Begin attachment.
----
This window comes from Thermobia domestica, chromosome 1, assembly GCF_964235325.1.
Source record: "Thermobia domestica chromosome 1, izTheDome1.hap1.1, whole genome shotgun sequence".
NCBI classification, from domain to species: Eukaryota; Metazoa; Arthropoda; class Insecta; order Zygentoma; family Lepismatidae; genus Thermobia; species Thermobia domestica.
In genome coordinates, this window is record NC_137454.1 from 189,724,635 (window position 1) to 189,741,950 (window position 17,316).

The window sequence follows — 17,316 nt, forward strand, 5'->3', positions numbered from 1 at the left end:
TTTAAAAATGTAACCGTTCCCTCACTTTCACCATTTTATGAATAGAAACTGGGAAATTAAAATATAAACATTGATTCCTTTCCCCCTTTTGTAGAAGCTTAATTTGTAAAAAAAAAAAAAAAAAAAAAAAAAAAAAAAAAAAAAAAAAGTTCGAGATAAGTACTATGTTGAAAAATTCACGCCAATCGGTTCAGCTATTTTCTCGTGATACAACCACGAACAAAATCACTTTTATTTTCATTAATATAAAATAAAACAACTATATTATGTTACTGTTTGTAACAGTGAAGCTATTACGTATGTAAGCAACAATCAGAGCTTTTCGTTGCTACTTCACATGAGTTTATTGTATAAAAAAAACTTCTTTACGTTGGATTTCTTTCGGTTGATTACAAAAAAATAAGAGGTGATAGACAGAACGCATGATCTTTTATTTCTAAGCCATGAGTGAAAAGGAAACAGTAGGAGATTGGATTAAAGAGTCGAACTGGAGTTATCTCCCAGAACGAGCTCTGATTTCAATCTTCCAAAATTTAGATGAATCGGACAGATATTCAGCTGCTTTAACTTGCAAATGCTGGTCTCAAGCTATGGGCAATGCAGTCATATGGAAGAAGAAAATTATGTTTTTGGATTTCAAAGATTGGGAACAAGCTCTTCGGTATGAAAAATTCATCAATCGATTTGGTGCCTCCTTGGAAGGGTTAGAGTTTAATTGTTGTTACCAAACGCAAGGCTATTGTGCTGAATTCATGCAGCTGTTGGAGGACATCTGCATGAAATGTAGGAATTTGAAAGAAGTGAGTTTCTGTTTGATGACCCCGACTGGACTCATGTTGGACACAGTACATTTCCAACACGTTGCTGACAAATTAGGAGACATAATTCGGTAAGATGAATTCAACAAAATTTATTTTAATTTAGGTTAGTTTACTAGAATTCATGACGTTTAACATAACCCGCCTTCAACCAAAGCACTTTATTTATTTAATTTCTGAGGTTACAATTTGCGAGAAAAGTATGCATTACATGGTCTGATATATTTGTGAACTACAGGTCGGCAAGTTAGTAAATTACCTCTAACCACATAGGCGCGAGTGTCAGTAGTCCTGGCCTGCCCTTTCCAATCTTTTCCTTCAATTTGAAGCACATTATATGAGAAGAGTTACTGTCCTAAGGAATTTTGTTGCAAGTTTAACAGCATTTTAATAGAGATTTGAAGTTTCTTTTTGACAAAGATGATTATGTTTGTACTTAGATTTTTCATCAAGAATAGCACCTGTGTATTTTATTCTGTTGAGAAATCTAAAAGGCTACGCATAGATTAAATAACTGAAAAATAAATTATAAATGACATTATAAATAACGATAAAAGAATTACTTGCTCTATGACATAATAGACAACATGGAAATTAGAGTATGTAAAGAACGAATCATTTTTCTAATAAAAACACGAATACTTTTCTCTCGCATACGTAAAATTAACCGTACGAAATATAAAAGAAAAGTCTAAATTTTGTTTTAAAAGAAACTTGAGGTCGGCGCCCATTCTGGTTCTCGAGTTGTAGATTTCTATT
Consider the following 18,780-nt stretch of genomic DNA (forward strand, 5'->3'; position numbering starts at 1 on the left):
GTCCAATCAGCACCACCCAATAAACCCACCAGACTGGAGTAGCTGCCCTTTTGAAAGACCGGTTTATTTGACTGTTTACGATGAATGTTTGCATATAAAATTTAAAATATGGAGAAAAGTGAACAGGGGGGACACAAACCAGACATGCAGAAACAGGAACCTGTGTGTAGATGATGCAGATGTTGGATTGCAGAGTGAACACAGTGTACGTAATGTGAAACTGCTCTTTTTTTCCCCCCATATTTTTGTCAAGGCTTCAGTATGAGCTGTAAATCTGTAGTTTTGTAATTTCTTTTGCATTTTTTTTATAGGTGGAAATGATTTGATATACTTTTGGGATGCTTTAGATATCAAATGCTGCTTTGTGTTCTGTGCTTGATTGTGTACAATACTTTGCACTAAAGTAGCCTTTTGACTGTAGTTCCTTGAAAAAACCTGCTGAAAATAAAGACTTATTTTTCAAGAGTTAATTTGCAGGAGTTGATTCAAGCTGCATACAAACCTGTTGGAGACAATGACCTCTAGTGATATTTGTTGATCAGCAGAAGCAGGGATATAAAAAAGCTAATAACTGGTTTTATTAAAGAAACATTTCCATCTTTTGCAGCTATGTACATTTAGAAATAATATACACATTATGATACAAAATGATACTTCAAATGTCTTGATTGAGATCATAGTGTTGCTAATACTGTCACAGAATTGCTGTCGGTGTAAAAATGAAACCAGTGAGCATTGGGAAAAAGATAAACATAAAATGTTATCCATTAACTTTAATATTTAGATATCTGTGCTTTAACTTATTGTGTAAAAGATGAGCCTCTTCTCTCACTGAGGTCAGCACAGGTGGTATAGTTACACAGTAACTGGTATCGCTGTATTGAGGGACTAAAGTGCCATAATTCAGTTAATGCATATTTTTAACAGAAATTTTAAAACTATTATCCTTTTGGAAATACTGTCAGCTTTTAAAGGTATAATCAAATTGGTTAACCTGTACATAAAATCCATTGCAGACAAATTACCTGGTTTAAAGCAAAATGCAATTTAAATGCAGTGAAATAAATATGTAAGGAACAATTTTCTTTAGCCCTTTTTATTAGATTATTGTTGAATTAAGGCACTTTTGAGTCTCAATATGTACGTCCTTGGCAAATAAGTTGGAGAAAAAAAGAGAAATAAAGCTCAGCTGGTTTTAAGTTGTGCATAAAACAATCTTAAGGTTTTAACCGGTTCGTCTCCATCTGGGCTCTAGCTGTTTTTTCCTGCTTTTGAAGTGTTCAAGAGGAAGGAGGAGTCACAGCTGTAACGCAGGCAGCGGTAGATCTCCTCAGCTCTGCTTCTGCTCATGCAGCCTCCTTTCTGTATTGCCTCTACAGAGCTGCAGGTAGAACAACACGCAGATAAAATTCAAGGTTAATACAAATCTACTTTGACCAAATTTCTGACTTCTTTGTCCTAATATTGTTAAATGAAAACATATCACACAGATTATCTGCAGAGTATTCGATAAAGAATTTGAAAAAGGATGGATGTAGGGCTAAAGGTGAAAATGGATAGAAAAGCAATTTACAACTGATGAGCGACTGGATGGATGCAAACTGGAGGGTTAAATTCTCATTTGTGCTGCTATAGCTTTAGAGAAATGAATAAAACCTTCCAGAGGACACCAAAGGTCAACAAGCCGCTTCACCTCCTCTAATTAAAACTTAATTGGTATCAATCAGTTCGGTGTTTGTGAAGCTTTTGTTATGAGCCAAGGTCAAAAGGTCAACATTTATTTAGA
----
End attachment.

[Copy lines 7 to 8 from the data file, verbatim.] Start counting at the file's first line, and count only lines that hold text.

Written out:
Consider the following 18,780-nt stretch of genomic DNA (forward strand, 5'->3'; position numbering starts at 1 on the left):
GTCCAATCAGCACCACCCAATAAACCCACCAGACTGGAGTAGCTGCCCTTTTGAAAGACCGGTTTATTTGACTGTTTACGATGAATGTTTGCATATAAAATTTAAAATATGGAGAAAAGTGAACAGGGGGGACACAAACCAGACATGCAGAAACAGGAACCTGTGTGTAGATGATGCAGATGTTGGATTGCAGAGTGAACACAGTGTACGTAATGTGAAACTGCTCTTTTTTTCCCCCCATATTTTTGTCAAGGCTTCAGTATGAGCTGTAAATCTGTAGTTTTGTAATTTCTTTTGCATTTTTTTTATAGGTGGAAATGATTTGATATACTTTTGGGATGCTTTAGATATCAAATGCTGCTTTGTGTTCTGTGCTTGATTGTGTACAATACTTTGCACTAAAGTAGCCTTTTGACTGTAGTTCCTTGAAAAAACCTGCTGAAAATAAAGACTTATTTTTCAAGAGTTAATTTGCAGGAGTTGATTCAAGCTGCATACAAACCTGTTGGAGACAATGACCTCTAGTGATATTTGTTGATCAGCAGAAGCAGGGATATAAAAAAGCTAATAACTGGTTTTATTAAAGAAACATTTCCATCTTTTGCAGCTATGTACATTTAGAAATAATATACACATTATGATACAAAATGATACTTCAAATGTCTTGATTGAGATCATAGTGTTGCTAATACTGTCACAGAATTGCTGTCGGTGTAAAAATGAAACCAGTGAGCATTGGGAAAAAGATAAACATAAAATGTTATCCATTAACTTTAATATTTAGATATCTGTGCTTTAACTTATTGTGTAAAAGATGAGCCTCTTCTCTCACTGAGGTCAGCACAGGTGGTATAGTTACACAGTAACTGGTATCGCTGTATTGAGGGACTAAAGTGCCATAATTCAGTTAATGCATATTTTTAACAGAAATTTTAAAACTATTATCCTTTTGGAAATACTGTCAGCTTTTAAAGGTATAATCAAATTGGTTAACCTGTACATAAAATCCATTGCAGACAAATTACCTGGTTTAAAGCAAAATGCAATTTAAATGCAGTGAAATAAATATGTAAGGAACAATTTTCTTTAGCCCTTTTTATTAGATTATTGTTGAATTAAGGCACTTTTGAGTCTCAATATGTACGTCCTTGGCAAATAAGTTGGAGAAAAAAAGAGAAATAAAGCTCAGCTGGTTTTAAGTTGTGCATAAAACAATCTTAAGGTTTTAACCGGTTCGTCTCCATCTGGGCTCTAGCTGTTTTTTCCTGCTTTTGAAGTGTTCAAGAGGAAGGAGGAGTCACAGCTGTAACGCAGGCAGCGGTAGATCTCCTCAGCTCTGCTTCTGCTCATGCAGCCTCCTTTCTGTATTGCCTCTACAGAGCTGCAGGTAGAACAACACGCAGATAAAATTCAAGGTTAATACAAATCTACTTTGACCAAATTTCTGACTTCTTTGTCCTAATATTGTTAAATGAAAACATATCACACAGATTATCTGCAGAGTATTCGATAAAGAATTTGAAAAAGGATGGATGTAGGGCTAAAGGTGAAAATGGATAGAAAAGCAATTTACAACTGATGAGCGACTGGATGGATGCAAACTGGAGGGTTAAATTCTCATTTGTGCTGCTATAGCTTTAGAGAAATGAATAAAACCTTCCAGAGGACACCAAAGGTCAACAAGCCGCTTCACCTCCTCTAATTAAAACTTAATTGGTATCAATCAGTTCGGTGTTTGTGAAGCTTTTGTTATGAGCCAAGGTCAAAAGGTCAACATTTATTTAGA